Birmingham’s Library Cutbacks

Josh Allen

Birmingham City Council has unveiled its proposed budget cuts for 2015-16, including substantial reductions to funding for the Library of Birmingham, the £189 million project that opened in September 2013 and within a year was facing a financial black hole. Weekly opening hours are to be cut from 73 to 40, and around 100 of the 188 staff will lose their jobs.

Including repayments on the loans taken out to build it, the library costs £22 million a year to run: more than the city's entire Economic Development, Planning and Conservation Department. The rest of the city's library service – 39 community branch libraries – is currently funded to the tune of £6 million a year. Opening hours are already restricted; from next April several libraries will close altogether.

The Kerslake Review of the Council’s ‘governance and organisational capabilities’ was also released last week. Among much else, it criticised the council’s focus on the city centre at the expense of ‘outer areas’: the library is a particularly egregious example.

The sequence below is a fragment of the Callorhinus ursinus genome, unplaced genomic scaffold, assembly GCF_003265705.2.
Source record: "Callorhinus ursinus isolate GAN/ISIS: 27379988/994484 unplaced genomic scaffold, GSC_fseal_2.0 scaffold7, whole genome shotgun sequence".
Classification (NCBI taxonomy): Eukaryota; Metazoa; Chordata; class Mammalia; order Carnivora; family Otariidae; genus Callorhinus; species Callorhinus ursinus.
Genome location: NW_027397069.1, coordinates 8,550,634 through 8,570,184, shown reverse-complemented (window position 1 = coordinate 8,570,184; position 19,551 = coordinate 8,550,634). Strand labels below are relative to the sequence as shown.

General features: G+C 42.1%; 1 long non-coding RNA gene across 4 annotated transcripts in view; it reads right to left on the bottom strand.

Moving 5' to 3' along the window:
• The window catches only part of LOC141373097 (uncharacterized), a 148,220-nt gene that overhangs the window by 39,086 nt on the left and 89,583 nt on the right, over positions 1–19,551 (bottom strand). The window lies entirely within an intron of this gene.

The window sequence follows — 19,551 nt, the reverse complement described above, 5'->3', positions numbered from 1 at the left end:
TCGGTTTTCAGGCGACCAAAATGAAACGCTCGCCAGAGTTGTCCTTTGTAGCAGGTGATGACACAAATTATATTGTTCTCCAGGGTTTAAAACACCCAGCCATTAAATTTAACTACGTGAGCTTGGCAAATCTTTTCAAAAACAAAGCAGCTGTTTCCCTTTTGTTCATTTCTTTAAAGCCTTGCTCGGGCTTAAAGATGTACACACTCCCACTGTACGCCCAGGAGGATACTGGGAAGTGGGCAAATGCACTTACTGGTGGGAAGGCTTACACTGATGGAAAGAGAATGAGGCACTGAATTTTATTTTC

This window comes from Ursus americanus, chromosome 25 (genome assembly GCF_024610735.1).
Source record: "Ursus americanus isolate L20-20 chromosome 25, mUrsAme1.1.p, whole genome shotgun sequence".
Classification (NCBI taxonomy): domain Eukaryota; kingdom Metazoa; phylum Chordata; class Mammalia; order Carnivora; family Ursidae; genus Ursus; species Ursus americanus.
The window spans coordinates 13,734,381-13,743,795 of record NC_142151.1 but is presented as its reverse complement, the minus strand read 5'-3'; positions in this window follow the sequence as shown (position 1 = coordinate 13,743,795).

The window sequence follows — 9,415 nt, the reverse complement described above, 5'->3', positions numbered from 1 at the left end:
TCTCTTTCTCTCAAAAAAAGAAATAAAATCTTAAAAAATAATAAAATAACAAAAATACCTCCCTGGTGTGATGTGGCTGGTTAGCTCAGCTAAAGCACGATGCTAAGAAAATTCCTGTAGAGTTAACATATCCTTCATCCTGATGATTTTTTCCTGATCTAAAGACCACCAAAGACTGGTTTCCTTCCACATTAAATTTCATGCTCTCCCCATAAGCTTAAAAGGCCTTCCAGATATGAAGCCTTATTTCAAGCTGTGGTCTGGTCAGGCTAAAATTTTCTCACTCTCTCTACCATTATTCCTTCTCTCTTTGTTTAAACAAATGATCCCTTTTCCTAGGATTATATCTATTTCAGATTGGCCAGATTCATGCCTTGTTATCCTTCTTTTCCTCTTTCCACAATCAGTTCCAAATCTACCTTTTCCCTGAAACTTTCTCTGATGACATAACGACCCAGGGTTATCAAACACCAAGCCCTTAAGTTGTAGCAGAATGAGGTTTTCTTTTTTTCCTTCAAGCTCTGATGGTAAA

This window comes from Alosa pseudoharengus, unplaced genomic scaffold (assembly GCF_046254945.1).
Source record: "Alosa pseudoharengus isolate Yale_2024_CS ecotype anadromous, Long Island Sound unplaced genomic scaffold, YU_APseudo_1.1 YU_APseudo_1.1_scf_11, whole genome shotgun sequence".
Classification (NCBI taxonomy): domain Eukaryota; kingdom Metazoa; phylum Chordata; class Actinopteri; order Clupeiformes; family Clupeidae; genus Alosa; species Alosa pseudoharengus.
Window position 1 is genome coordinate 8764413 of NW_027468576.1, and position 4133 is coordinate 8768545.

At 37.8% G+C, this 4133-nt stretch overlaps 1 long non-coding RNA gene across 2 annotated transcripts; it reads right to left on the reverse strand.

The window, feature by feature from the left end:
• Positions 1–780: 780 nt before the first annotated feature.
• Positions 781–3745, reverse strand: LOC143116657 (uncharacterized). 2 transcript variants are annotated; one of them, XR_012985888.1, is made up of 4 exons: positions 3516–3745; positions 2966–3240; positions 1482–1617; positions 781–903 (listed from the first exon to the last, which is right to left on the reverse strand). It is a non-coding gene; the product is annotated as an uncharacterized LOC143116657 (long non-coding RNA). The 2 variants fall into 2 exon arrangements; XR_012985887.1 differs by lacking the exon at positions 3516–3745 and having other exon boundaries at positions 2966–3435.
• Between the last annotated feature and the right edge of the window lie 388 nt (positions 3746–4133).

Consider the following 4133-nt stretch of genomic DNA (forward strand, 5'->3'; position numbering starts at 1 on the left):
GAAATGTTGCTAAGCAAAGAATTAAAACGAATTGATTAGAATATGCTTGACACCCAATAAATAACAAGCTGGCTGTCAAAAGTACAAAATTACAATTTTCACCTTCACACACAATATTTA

Next year the council will have to operate with £206 million less in central government funding. Albert Bore, the council's Labour leader, has been warning since his party took power from a Conservative-Lib Dem coalition in 2012 that ‘the council will soon have to discontinue entire services’ in order to meet statutory obligations in such areas as adult social care and children's services.

The budget proposals include plans to ‘reduce funding for services to people with physical and sensory disabilities by 50 per cent’; ‘stop funding for the remaining children’s play services’; ‘reduce the amount of maintenance we do on flood risk assets’; ‘withdraw subsidies from all community events except the Lord Mayor’s Show’; reduce football and cricket pitch provision by 20 per cent; stop funding the voluntary sector advice service; and reduce staff numbers across the board – according to the Birmingham Post, ‘1100 fulltime-equivalent jobs will go... with thousands more expected in future years.’